Note, that on tuisdaie the xxixth of Auguste, I dyned at Partrige’s house with my lady Jane…

‘Note, that on tuisdaie the xxixth of Auguste, I dyned at Partrige’s house with my lady Jane, being ther present, she sitting at the bordes end, Partige, his wife, Jacob my ladyes gentill woman, and hir man. She commanding Partrige and me to put on our capes, emongest our communycacion at the dyner, this was to be noted: after she had one or twice droncke to me and bad me hartellie welcome, saithe she, “The queens majesty is a merciful princes; I beseche God she may long continue, and sende his bountefull grace apon hir.” After that, we fell in…mattiers of religion; and she axed what he was that preched at Polles on sonday before; and so it was tolde hir to be one… “I praie you,” quod I, “in some places.” “Yt may so be,” quod she, “yt is not so strange as the sodden convertyon of the late duke; for who woulde have thought,” saide she, “he would have so don?” Yt was aunwered her, “Perchance he thereby hoped to have had his pardon.” “Pardon?” quod she; “wo worthe him! he hath brought me and our stocke in most miserable callamyty and mysery by his exceeding ambicion. But for th’ aunswering that he hoped for life by his tourning, thoughe other men be of that opinion, I utterly am not; for what man is ther lyving, I pray you, although he had been innocent, that wolde hope of life in that case; being in the felde ageinst the queen in person as generall, and after his taking so hated and evell spoken of by the comons? and at his coming into prison so wonderyed at as the like was never harde by any man’s tyme. Who was judge that he shoulde hope for pardon, whose life was odyous to all men? But what will ye more? Like as his life was wicked and full of dissimulaciom, so was his ende thereafter. I pray God, I, nor no frende of myne, dye so. Shoulde I, who (am) yonge and in my fewers, forsake my faythe for the love of lyfe? Nay, God forbed: moche more he should not, whose fatall course allthoughe he had lyved his just noumber of yeres, could not have long continued. But life was swete, it appeered; so he might have lyved, you will saye, he dyd (not) care howe. Indede the reason is goode; for he that wolde have lyved in chaynes to have had his lyfe, by like wold leave no other meane attempted. But God be mercyfull to us, for he sayeth, Whoso denyeth him before men, he will not knowe him in his Father’s kingdome.” With this and moche like talke the dyner passyd away; which ended, I thanked her ladyship that she would witsafe accept me in hir companye; and she thancked me likewise, and sayd I was wellcoem. She thancked Partrige also for brining me to dyner. “Madam,” saide he, “wee wer somewhat bolde, not knowing that your ladyship dyned belowe untyll we fonde your ladyship ther.” And so Partrige and I departed.’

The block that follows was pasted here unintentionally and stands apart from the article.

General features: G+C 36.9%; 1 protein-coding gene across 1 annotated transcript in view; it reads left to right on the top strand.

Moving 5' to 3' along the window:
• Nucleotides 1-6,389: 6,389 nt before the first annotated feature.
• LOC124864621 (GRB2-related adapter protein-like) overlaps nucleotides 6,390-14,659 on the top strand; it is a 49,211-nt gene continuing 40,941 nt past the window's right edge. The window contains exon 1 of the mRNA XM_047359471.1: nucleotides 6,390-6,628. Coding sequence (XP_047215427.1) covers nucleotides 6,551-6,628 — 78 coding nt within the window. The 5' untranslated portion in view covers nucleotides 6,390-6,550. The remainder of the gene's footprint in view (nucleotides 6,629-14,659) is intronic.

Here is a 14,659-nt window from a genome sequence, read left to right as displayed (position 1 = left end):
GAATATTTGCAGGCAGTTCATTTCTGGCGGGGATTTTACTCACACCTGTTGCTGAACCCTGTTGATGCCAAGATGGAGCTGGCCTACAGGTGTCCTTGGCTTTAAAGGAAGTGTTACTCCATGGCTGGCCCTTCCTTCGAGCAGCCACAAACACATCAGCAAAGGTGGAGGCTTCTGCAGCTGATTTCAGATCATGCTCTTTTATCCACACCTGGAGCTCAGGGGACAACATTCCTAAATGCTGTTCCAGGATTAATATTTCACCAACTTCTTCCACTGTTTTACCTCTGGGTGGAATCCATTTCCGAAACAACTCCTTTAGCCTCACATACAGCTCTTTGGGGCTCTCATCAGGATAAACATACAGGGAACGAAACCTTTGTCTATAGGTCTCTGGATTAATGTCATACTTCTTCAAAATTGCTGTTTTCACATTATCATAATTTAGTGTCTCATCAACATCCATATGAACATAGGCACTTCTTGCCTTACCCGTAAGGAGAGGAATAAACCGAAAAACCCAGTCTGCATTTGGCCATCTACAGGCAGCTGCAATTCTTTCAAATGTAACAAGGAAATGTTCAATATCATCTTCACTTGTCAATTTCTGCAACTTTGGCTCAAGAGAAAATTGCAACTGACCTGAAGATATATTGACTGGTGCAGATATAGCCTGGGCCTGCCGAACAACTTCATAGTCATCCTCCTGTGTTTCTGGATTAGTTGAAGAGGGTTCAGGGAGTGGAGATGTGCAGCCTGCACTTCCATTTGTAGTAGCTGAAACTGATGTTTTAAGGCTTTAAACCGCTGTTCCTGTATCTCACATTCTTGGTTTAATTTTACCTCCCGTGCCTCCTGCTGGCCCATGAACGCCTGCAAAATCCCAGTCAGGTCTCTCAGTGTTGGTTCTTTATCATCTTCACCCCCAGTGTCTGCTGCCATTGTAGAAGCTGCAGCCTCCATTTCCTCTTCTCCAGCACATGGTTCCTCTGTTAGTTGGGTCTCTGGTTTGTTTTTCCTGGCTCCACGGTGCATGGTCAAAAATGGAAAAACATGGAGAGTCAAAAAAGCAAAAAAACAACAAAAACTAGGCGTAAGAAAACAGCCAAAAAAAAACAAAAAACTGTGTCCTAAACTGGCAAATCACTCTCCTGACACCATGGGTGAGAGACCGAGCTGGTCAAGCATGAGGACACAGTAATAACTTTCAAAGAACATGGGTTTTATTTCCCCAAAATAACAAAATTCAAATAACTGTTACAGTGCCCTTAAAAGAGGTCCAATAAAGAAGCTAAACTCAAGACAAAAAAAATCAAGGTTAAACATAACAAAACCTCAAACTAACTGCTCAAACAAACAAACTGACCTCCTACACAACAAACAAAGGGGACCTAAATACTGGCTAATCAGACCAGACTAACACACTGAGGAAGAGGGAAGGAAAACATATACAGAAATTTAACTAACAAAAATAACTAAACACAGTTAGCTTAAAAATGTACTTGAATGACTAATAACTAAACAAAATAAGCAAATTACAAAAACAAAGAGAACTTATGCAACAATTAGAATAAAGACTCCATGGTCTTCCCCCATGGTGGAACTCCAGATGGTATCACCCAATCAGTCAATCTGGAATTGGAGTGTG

The Chronicle of Queen Jane and of Two Years of Queen Mary, and Especially of the Rebellion of Sir Thomas Wyat

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